Get found in App store and Google Play
If your biggest challenge is to be found in the two app stores, look for search optimization. Here, keywords are some of the most important things to work with. When App name / title, subtitle / short description and keywords / description are listed as some of the most important ASO factors on App Store and Google Play, it’s because these factors help determine whether a given app is relevant to a given search. In order to be found, the words that the user searches should be included in one of these fields mentioned above.
When I have to find relevant keywords I always start with a brainstorm. I try to find all the words that a user might search for and where it might be relevant to find the app I'm working on. From there I use tools such as Mobile Action, App radar or App Annie. I use them for two things: First, I use them to expand my brainstorm by coming up with other keywords that might be relevant - eg. by looking at related words or keywords competitors use. In addition, I use the tools to evaluate each keyword. These tools can tell me 3 important parameters that I use in the selection of keywords.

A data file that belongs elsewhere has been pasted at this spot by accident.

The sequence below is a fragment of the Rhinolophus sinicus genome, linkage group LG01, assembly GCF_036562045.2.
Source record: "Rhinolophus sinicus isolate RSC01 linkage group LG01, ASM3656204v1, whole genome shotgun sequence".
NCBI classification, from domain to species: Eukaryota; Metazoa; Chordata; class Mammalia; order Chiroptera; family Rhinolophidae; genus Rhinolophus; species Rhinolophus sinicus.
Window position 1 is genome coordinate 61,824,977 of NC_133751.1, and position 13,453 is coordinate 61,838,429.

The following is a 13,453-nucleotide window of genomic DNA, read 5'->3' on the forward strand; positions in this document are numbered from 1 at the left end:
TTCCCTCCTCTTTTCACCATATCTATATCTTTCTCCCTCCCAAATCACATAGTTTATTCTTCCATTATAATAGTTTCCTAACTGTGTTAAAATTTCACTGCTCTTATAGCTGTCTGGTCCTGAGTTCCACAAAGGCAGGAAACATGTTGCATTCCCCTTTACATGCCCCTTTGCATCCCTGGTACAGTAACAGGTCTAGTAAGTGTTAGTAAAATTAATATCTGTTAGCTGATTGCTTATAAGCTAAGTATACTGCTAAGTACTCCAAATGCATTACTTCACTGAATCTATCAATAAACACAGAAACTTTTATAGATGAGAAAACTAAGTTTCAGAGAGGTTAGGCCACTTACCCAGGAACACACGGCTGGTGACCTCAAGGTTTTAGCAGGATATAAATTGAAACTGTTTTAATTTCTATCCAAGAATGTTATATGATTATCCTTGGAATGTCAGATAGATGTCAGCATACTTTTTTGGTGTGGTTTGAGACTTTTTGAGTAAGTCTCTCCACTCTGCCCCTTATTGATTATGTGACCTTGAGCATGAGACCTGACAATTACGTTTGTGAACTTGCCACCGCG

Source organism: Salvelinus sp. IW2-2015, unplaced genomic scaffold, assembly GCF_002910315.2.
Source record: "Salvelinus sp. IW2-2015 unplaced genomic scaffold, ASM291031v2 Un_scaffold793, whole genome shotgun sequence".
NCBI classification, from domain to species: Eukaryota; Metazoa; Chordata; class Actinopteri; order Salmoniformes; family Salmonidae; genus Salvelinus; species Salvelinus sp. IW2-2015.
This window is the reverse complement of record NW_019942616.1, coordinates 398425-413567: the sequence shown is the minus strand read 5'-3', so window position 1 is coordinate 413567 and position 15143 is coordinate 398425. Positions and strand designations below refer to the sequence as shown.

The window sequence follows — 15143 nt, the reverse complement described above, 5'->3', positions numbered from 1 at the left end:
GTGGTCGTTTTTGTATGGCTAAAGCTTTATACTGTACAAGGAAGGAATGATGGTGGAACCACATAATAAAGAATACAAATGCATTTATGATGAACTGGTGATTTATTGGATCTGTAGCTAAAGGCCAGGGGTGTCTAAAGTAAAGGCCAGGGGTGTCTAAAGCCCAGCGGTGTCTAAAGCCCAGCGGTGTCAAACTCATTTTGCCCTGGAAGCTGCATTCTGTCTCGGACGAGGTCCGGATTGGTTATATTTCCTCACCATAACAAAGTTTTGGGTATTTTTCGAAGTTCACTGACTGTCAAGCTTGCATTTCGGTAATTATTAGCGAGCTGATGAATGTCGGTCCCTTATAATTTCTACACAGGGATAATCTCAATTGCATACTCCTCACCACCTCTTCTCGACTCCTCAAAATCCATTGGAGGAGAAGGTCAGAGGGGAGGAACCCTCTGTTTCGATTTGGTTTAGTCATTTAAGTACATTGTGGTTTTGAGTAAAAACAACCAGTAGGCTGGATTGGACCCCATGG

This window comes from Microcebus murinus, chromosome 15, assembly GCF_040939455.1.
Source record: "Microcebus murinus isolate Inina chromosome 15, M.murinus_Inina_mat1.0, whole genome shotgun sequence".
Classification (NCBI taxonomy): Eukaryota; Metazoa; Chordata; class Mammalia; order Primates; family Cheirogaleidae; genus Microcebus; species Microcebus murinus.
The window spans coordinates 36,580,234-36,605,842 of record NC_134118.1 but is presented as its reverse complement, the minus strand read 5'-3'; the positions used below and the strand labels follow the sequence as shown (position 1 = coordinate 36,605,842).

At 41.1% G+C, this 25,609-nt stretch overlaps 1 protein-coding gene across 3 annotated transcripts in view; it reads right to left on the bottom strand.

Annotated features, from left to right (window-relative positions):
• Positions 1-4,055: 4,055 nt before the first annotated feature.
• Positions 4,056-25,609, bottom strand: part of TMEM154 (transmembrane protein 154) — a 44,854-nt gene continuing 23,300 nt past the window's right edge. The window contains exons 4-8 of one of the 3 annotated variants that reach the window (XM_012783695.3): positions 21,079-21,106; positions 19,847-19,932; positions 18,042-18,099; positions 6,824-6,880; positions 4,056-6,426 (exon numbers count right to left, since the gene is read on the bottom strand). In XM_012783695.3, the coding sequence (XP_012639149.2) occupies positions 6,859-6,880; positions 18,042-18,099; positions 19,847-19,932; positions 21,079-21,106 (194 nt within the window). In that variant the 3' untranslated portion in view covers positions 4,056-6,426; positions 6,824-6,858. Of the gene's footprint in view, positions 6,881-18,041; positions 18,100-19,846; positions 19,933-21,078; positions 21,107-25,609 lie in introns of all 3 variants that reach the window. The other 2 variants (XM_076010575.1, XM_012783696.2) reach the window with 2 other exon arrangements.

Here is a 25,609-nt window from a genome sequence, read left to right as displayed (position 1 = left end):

1. To what extent is the keyword sought.
2. How likely is to rank highly in searches for the keyword.
3. How many others are using the same keyword.
One last parameter that I evaluate each keyword on is relevance. For example, how closely related a given keyword is to the core service of the app.